On November 5, Chumlong Lemtongthai, a 43-year-old Thai national, put his tightly scrawled signature to a guilty plea that was submitted to a South African court. As Accused Number 1 in case 143/2011, he admitted to arranging the illegal hunting of 26 rhinoceroses and the export of their horns to a company in Laos. The plea ends on an unassuming note: “I humbly apologize to the court and the people of South Africa for my role in this matter. I appreciate that the emotions of all animal lovers in South Africa are running very high and that I was part of the problem.”
“The problem” required no further explanation for the judge, nor would it for most of his countrymen. Asian buyers, many in China and Vietnam, now pay upward of $50,000 per kilogram for rhino horn, to which they ascribe various powerful healing properties. An international ban on the trade of rhino horn has created skyrocketing demand on the black market, leading criminal poaching and smuggling gangs to descend on South Africa — home to most of the world’s rhino — with horrific results.
Local news bulletins regularly report macabre discoveries of rhino carcasses with bloody holes carved into their snouts, deadly firefights between game rangers and heavily armed poachers deep in the bush, or the arrest of Asian “tourists” caught leaving the region with suitcases full of horn. Angry citizens have formed pressure groups to lobby government, raise money for rhino protection, and demonstrate noisily outside courthouses where suspected rhino criminals are on trial. That’s what they were doing when an impassive, shaven-headed Lemtongthai stood in the dock to receive the strictest sentence ever imposed in South Africa for wildlife crime: Framing the rhino as a symbol of Africa and poaching as an affront to African pride, Judge Prince Manyathi sentenced him to 40 years.
Conservationists were elated, some calling it the sort of deterrent that was required to put an end to the carnage. But their joy didn’t last long; a week later, 11 rhino were found on a single day at two private ranches northwest of Johannesburg. Investigators arrested suspects in a poor neighborhood nearby — among them a game ranger — as a newly orphaned baby rhino, found wandering alone in the bush, was taken to an animal sanctuary.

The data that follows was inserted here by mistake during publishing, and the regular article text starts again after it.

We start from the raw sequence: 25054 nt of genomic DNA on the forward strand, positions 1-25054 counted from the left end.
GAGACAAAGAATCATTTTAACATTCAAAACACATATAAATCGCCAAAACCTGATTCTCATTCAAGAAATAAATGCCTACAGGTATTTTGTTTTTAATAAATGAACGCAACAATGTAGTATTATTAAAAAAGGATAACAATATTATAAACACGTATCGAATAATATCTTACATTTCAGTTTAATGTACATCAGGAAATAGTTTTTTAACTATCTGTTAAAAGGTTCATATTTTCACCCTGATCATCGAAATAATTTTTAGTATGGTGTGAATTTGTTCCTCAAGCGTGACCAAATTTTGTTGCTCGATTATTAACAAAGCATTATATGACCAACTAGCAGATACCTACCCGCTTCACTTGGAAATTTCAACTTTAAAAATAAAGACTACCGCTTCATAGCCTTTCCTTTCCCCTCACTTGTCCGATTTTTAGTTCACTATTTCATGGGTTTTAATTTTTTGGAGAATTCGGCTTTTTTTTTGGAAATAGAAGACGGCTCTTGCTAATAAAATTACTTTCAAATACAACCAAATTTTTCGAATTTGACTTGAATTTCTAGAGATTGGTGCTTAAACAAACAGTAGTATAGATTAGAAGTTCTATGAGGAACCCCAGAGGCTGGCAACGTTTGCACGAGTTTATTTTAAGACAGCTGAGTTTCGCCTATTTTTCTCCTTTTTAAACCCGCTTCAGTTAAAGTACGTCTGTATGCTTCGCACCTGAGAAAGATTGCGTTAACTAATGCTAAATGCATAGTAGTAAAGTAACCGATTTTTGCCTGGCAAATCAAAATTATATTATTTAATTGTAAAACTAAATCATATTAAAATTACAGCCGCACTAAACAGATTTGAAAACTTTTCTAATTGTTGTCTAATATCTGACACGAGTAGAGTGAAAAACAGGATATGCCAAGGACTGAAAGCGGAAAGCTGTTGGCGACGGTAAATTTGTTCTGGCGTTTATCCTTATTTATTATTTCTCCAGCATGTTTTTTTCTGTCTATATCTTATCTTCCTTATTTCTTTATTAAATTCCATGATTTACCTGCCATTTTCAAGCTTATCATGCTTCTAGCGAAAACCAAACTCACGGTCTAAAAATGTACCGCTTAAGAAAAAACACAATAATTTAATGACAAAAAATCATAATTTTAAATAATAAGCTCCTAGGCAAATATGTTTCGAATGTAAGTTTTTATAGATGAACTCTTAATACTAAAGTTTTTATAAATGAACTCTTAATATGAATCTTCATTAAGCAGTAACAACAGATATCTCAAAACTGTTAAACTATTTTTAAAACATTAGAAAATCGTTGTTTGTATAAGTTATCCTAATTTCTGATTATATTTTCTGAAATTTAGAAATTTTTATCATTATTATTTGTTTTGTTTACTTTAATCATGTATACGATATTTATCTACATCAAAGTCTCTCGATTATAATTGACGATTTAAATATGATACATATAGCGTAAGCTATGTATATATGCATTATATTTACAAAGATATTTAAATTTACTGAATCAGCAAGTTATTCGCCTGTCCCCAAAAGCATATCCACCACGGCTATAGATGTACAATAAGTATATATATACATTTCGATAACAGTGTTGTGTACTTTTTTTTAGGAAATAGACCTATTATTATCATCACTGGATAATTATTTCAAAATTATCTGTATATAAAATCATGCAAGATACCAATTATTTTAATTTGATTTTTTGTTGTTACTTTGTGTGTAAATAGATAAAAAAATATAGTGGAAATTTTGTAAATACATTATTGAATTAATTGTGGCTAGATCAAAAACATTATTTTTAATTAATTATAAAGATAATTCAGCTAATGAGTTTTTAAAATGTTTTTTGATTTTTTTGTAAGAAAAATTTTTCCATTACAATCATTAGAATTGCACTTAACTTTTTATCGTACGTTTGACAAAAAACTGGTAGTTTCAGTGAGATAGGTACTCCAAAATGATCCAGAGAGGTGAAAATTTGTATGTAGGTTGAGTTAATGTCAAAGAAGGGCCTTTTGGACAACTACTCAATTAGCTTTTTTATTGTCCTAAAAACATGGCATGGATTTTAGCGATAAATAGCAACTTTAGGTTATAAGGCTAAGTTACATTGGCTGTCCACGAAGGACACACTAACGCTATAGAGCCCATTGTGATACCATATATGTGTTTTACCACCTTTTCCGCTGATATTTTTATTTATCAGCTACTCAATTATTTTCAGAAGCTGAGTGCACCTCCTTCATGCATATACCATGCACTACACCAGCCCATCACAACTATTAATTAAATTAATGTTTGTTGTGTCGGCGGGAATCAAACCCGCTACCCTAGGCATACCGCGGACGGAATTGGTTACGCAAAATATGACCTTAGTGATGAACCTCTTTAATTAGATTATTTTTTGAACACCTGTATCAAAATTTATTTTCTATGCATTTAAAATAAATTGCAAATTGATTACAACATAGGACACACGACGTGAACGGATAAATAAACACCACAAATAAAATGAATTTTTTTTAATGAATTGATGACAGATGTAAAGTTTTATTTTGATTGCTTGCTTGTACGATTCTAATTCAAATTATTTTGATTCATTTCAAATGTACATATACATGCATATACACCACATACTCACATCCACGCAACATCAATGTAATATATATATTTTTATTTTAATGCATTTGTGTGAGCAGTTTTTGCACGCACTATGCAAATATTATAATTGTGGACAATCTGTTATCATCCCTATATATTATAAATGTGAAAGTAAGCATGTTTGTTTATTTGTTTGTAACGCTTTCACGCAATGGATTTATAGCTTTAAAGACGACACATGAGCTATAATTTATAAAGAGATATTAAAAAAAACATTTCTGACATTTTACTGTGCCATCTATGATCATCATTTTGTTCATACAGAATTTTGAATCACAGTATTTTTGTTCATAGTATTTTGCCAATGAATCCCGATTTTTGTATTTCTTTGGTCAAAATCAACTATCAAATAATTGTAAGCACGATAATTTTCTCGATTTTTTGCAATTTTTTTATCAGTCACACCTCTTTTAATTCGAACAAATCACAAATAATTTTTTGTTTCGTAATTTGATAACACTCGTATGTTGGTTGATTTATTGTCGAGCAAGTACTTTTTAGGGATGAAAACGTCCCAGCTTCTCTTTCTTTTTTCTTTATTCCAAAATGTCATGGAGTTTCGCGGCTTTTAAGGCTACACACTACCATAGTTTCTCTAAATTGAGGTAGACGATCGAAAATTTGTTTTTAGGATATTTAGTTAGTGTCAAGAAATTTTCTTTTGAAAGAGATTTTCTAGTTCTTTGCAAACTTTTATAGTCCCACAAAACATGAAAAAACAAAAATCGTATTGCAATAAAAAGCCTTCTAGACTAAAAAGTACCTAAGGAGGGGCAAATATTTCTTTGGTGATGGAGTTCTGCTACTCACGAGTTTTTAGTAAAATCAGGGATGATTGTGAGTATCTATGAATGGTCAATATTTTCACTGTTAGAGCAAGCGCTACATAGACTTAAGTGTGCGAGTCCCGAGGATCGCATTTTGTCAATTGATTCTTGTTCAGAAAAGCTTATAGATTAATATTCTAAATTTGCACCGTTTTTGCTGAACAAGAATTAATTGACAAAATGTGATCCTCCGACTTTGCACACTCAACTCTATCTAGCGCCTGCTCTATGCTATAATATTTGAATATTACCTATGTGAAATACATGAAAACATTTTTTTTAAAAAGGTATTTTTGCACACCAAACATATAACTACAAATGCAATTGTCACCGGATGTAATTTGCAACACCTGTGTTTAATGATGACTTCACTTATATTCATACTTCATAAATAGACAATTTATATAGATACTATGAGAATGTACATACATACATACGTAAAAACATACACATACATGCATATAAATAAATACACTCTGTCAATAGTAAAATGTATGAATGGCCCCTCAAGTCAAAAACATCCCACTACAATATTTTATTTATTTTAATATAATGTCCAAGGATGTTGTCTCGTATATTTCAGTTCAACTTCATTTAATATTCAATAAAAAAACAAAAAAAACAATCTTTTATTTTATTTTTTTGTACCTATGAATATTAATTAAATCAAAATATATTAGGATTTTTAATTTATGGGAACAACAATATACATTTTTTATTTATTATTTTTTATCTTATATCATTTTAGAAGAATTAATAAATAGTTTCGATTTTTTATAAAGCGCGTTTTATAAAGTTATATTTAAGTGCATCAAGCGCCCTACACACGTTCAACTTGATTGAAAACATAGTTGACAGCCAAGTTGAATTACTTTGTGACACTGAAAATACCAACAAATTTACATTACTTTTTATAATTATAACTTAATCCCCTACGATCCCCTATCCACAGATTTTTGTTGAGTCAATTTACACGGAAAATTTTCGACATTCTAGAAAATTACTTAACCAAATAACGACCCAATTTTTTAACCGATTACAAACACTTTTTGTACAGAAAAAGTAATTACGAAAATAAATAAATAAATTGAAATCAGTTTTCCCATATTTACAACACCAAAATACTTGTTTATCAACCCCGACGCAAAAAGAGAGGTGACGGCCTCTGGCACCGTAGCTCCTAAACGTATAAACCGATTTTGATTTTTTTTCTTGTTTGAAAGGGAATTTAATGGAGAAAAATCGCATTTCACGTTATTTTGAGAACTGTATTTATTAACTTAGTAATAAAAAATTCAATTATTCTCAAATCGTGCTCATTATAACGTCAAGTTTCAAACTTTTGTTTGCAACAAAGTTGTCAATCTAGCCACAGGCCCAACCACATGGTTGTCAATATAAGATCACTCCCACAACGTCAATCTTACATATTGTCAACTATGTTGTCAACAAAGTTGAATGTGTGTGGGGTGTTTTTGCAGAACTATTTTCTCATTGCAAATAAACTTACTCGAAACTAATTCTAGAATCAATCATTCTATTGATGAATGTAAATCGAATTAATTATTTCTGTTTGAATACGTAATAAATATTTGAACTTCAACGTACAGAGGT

In the past, rhino were typically killed by impoverished local people using cheap firearms provided by black market middlemen. Although this kind of poaching is still common, increased security around rhino and the increased profits flowing from the horn trade have resulted in the emergence of more sophisticated criminal networks.
Smuggling gangs now recruit “triggermen” with military backgrounds equipped with silenced rifles and night vision equipment. Small helicopters, flying below air traffic control radar, are used to get poachers into and horn out of protected areas quickly. Wildlife veterinarians are bribed to provide
Gangs recruit poachers with military backgrounds and equip them with silenced rifles and night vision equipment.locations of unprotected rhino or stocks of M99, a powerful drug used to sedate the animals for research.
Some well-resourced triggermen bring rhino down with darts containing M99 and then cut the horns from their faces with machetes or chainsaws while they are sedated but still alive. Even though a rhino that is injured like this will usually bleed to death within a day, the fact that it does not die immediately gives poachers more getaway time — game rangers have learned to look for circling vultures to alert them to freshly-killed animals, and a live rhino, even if mortally wounded, will not attract a kettle of scavenging birds.